Knowledge management allows organisations to improve internal efficiencies by developing resources and systems, but it can also have a powerful impact on your customer experience (CX). By working to ensure continuity and growth of knowledge throughout your organisation you will find it easier to deliver a consistent and improving customer experience throughout your customer journey.
1. Making the Intangible Tangible
Your organisation’s knowledge is one of its most valuable assets, but it can be one of the most difficult to measure. Documentation, in the form of lessons learned databases or expert directories for example, converts knowledge into a tangible resource that can be shared readily with new team members, or with consultants coming into the organisation.
This ensures that new members of your organisation can present a consistent service and experience to your customers. When problems arise, it also means they have access to the resources they need to resolve situations quickly, ideally before a customer even sees them.
2. Preserving Organisational KNowledge
For many organisations, knowledge resources only exist within the minds of the staff. This means that not only is knowledge hard to pin down, but it can literally walk out of the door into your competitors hands. In the so-called 'Resource-based view', this means that the knowledge can never fulfill the 'VRIN' characteristics needed to make it a sustainable competitive advantage for the organisation:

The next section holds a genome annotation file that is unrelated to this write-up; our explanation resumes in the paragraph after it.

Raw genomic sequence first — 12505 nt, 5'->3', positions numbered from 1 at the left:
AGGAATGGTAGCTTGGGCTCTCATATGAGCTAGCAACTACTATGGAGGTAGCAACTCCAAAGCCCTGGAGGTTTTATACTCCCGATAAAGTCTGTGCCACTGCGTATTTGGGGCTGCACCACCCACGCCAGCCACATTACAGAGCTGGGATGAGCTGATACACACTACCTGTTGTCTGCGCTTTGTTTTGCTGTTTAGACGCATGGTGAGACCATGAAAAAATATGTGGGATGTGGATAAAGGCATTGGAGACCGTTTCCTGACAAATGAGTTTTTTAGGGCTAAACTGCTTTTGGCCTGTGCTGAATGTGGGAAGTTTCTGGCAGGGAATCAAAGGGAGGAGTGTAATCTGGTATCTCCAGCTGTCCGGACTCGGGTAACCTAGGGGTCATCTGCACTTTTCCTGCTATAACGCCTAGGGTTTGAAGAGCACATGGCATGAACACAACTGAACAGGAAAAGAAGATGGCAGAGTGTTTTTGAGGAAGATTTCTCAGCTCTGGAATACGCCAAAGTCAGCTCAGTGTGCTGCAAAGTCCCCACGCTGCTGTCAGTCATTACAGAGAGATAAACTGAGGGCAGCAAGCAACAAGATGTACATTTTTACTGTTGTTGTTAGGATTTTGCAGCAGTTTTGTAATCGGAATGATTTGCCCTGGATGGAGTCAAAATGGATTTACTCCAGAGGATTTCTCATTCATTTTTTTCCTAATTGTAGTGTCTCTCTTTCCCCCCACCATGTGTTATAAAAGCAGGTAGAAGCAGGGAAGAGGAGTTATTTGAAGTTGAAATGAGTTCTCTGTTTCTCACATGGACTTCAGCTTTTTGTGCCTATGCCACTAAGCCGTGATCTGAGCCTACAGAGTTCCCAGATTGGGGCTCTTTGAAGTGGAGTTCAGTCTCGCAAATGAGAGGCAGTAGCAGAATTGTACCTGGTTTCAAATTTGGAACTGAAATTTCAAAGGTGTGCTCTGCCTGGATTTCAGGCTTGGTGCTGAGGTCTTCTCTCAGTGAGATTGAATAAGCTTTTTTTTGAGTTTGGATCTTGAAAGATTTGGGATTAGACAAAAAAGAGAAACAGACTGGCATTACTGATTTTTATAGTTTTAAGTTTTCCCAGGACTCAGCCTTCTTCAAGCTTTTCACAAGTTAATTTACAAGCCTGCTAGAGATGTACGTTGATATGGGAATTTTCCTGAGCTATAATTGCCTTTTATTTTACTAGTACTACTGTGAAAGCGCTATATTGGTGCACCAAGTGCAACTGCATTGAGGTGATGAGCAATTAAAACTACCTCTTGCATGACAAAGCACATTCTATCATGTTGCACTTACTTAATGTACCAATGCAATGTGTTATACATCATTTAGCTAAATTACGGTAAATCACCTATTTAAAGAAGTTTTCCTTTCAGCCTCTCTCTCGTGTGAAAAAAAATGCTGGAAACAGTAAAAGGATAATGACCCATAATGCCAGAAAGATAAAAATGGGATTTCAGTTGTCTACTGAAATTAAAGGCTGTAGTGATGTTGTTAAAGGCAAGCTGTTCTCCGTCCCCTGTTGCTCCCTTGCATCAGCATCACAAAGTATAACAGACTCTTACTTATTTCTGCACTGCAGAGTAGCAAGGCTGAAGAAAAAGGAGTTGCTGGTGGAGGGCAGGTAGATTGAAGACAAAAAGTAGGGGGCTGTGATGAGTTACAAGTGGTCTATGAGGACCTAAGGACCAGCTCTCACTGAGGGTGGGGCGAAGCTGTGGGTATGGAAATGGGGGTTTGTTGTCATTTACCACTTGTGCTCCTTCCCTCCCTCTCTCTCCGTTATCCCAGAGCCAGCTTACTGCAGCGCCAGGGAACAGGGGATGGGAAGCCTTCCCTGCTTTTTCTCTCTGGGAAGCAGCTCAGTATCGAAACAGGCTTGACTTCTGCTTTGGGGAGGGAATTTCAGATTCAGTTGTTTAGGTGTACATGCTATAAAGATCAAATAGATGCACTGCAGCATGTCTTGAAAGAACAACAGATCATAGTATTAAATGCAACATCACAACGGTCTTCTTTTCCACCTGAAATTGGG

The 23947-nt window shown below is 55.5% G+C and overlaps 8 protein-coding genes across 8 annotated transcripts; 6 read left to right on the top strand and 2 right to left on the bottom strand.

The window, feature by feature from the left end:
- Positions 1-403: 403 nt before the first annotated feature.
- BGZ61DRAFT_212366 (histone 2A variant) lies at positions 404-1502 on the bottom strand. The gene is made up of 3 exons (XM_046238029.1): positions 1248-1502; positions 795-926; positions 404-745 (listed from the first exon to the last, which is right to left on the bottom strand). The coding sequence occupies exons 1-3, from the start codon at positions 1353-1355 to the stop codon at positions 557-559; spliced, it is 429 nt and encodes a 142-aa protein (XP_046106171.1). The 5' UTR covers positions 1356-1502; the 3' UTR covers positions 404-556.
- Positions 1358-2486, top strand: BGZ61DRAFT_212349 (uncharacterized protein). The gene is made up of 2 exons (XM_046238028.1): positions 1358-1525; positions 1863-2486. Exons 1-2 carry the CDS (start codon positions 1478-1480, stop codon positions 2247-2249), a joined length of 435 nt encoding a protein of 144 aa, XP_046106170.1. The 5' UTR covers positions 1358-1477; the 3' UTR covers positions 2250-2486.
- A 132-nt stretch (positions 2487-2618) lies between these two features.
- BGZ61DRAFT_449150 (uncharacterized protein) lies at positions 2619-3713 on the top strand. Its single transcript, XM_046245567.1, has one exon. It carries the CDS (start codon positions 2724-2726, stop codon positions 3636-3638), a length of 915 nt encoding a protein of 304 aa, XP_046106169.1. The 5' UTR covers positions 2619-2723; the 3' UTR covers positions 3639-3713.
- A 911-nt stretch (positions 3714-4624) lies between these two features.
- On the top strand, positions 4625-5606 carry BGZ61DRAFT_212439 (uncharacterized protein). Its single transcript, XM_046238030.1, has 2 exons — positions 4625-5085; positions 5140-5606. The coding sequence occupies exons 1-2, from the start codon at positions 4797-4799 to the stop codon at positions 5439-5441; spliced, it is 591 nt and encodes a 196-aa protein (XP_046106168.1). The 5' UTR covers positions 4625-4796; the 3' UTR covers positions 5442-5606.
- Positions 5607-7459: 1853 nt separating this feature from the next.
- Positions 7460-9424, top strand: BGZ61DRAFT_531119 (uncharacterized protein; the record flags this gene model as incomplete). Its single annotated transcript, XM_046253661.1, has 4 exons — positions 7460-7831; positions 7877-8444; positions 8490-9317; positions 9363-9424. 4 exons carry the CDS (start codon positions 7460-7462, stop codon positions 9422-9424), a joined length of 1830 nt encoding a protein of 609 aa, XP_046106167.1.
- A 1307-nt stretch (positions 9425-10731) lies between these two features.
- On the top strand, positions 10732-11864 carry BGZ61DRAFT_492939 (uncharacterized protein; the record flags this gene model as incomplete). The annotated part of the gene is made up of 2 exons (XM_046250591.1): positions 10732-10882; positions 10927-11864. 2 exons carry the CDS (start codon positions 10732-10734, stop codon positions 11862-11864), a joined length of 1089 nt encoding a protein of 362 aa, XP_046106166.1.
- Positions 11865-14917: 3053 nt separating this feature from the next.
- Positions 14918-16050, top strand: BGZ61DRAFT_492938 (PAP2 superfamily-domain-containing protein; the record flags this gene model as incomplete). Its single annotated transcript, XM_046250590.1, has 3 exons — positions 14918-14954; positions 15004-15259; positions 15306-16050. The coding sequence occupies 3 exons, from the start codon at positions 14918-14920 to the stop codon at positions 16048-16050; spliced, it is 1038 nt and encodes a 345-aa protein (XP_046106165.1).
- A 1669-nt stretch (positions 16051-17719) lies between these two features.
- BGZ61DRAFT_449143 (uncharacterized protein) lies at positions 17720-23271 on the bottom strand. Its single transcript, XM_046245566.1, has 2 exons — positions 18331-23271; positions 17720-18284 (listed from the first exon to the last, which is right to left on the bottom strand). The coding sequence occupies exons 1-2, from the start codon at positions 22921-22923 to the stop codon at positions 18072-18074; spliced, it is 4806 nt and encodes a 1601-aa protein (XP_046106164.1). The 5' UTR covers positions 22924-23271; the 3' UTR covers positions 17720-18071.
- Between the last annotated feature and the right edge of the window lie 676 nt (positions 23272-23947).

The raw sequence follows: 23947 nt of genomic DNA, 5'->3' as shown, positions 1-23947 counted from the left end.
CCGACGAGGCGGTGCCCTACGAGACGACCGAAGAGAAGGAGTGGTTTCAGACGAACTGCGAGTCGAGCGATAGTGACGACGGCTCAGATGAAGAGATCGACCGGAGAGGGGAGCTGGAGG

Valuable - it must add create value.
Rare - it must be hard to come by.
In-imitable - it must be difficult to imitate.
Non-substitutable - it must be difficult to find an alternative.
Ensuring that leavers can’t take vital information with them isn’t simply a matter for handover notes; it should be a continuous process of communication. Understanding current processes within your organisation can help you highlight potential customer-facing issues, or identify opportunities for improved service. What’s more, tried and tested methods mean that new members to your team don’t have to reinvent the wheel every time they come up against an issue.
3. Learning from your Mistakes
By documenting historical lessons learned, you can avoid repeating the same mistakes that might earn you a negative reputation with your customers. For example, if your eCommerce website crashed during Black Friday sales one year, understanding why it happened should help you prepare your hosting provision for similar potentially busy periods, even if your staff have changed significantly in the intervening timeframe.
4. Preparing you for Growth
Process can also help you to codify knowledge. This means that methods and techniques can change become an advantage for the whole organisation, with the power to scale as your business grows. Again, this kind of preparation can ensure that you don’t let your customers down at a crucial time of business growth.
5. Finding New Opportunities
Every organisation develops silos at some point during its growth, but some of the world’s most successful brands use silo-busting as a way to improve CX. It’s well known that many of Google’s major tools, including Google Maps and Google Mail, came out of the organisation’s 20% time project. Expert directories empower team members with big ideas to go out across the business and create new ways to improve customer experience such as customer journey mapping or new service creation.
Knowledge management and customer experience are both complex systems requiring expert integration. Our team of specialised technology consultants can help you plan, integrate and roll out systems and processes that will transform your business.